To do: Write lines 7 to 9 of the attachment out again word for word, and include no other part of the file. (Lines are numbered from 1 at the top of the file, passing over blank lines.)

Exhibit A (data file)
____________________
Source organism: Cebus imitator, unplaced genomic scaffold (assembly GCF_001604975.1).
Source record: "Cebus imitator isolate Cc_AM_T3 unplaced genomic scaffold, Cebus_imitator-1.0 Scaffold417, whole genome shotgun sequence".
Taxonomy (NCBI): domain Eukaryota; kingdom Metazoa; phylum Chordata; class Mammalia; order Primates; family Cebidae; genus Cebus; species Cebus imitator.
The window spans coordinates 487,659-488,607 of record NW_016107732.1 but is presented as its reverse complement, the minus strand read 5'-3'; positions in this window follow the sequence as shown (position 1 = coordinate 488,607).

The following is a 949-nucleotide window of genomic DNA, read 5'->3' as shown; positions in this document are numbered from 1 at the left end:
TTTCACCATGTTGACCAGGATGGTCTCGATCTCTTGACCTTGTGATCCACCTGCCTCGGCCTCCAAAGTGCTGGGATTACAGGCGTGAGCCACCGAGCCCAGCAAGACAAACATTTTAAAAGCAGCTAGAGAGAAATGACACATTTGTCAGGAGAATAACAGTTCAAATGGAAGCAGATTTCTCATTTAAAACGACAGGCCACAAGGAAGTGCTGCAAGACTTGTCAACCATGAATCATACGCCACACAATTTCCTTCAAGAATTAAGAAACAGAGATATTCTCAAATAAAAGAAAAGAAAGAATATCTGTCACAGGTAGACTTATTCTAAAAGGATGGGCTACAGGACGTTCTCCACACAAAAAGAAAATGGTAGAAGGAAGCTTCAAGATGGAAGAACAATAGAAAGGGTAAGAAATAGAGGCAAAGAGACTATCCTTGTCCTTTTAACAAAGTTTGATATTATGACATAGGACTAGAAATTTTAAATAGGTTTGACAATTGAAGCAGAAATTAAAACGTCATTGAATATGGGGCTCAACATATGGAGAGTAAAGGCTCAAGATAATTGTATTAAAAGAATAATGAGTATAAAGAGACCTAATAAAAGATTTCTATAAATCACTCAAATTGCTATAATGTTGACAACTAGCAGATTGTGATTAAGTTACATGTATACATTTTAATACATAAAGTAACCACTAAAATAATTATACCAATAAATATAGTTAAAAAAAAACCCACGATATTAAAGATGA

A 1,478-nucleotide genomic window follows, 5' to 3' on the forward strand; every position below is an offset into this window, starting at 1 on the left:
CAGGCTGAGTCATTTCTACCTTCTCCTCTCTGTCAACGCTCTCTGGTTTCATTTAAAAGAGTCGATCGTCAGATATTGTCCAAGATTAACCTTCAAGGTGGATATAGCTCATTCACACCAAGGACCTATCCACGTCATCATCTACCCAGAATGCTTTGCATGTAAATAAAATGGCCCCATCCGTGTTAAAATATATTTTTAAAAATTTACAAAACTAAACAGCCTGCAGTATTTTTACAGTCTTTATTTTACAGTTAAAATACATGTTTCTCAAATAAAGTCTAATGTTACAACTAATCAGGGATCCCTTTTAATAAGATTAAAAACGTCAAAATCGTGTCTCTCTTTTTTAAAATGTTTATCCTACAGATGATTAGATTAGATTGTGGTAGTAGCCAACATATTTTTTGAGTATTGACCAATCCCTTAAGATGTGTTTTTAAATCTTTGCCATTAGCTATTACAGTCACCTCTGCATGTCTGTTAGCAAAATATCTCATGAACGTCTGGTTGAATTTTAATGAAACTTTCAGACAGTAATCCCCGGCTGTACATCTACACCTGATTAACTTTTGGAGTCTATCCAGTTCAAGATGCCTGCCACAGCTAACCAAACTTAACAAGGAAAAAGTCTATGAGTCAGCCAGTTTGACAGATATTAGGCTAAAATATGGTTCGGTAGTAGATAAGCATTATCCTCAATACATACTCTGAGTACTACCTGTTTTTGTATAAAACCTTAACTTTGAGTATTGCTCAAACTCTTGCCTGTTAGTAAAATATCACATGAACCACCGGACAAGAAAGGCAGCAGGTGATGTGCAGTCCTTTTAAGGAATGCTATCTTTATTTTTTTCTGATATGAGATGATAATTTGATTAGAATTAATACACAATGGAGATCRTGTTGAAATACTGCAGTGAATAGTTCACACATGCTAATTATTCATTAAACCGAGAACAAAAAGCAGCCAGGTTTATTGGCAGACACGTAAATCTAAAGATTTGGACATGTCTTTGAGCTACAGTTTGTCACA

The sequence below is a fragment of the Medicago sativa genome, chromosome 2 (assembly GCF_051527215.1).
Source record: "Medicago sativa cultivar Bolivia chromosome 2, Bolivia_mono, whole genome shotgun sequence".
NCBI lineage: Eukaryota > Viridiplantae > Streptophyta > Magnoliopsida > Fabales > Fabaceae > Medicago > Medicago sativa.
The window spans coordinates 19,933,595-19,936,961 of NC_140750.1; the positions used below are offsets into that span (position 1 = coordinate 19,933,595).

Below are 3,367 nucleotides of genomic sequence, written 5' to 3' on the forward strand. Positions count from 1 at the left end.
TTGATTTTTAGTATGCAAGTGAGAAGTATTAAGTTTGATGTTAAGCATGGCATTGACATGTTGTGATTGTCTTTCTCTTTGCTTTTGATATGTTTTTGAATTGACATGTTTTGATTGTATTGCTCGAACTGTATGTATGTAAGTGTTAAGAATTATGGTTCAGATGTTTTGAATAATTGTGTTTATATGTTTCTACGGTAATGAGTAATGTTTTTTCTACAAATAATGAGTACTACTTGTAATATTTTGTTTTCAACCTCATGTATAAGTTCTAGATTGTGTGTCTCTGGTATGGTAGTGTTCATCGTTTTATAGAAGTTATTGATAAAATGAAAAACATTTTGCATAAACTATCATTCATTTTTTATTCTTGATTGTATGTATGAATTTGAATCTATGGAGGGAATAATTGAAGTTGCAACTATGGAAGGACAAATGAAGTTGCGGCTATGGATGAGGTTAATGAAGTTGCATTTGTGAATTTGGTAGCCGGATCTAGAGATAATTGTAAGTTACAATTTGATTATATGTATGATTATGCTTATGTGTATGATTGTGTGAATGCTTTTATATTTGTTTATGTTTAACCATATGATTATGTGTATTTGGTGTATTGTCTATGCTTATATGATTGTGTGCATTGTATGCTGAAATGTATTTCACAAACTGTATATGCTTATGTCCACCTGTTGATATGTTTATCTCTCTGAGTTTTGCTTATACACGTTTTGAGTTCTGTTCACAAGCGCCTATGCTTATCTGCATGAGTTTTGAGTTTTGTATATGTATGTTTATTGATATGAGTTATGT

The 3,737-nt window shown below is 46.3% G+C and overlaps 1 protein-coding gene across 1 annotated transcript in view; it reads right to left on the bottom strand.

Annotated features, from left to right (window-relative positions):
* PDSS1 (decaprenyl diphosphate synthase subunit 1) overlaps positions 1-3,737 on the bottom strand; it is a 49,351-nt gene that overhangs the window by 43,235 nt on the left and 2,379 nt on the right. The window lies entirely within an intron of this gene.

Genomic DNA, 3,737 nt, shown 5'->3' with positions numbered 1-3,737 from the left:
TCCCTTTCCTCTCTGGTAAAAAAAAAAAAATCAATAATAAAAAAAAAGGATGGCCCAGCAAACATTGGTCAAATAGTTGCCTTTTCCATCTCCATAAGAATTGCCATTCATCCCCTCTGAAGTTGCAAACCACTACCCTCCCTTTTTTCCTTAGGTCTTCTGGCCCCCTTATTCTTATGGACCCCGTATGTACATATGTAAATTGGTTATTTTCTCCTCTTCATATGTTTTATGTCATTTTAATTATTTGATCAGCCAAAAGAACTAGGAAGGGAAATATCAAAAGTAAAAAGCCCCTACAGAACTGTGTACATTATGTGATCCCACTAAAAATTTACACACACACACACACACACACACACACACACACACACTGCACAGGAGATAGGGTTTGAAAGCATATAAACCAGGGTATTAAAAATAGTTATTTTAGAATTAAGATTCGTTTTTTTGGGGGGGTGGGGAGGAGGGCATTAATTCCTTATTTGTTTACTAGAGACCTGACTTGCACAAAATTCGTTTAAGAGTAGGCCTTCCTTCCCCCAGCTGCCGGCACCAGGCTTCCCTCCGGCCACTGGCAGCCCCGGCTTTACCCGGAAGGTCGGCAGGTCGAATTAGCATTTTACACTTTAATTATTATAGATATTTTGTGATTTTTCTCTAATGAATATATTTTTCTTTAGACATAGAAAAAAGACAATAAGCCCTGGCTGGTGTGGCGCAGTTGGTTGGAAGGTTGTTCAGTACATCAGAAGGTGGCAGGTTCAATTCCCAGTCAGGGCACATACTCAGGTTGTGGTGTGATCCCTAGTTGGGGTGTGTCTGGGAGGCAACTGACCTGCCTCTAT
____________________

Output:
A 1,478-nucleotide genomic window follows, 5' to 3' on the forward strand; every position below is an offset into this window, starting at 1 on the left:
CAGGCTGAGTCATTTCTACCTTCTCCTCTCTGTCAACGCTCTCTGGTTTCATTTAAAAGAGTCGATCGTCAGATATTGTCCAAGATTAACCTTCAAGGTGGATATAGCTCATTCACACCAAGGACCTATCCACGTCATCATCTACCCAGAATGCTTTGCATGTAAATAAAATGGCCCCATCCGTGTTAAAATATATTTTTAAAAATTTACAAAACTAAACAGCCTGCAGTATTTTTACAGTCTTTATTTTACAGTTAAAATACATGTTTCTCAAATAAAGTCTAATGTTACAACTAATCAGGGATCCCTTTTAATAAGATTAAAAACGTCAAAATCGTGTCTCTCTTTTTTAAAATGTTTATCCTACAGATGATTAGATTAGATTGTGGTAGTAGCCAACATATTTTTTGAGTATTGACCAATCCCTTAAGATGTGTTTTTAAATCTTTGCCATTAGCTATTACAGTCACCTCTGCATGTCTGTTAGCAAAATATCTCATGAACGTCTGGTTGAATTTTAATGAAACTTTCAGACAGTAATCCCCGGCTGTACATCTACACCTGATTAACTTTTGGAGTCTATCCAGTTCAAGATGCCTGCCACAGCTAACCAAACTTAACAAGGAAAAAGTCTATGAGTCAGCCAGTTTGACAGATATTAGGCTAAAATATGGTTCGGTAGTAGATAAGCATTATCCTCAATACATACTCTGAGTACTACCTGTTTTTGTATAAAACCTTAACTTTGAGTATTGCTCAAACTCTTGCCTGTTAGTAAAATATCACATGAACCACCGGACAAGAAAGGCAGCAGGTGATGTGCAGTCCTTTTAAGGAATGCTATCTTTATTTTTTTCTGATATGAGATGATAATTTGATTAGAATTAATACACAATGGAGATCRTGTTGAAATACTGCAGTGAATAGTTCACACATGCTAATTATTCATTAAACCGAGAACAAAAAGCAGCCAGGTTTATTGGCAGACACGTAAATCTAAAGATTTGGACATGTCTTTGAGCTACAGTTTGTCACA

The sequence below is a fragment of the Medicago sativa genome, chromosome 2 (assembly GCF_051527215.1).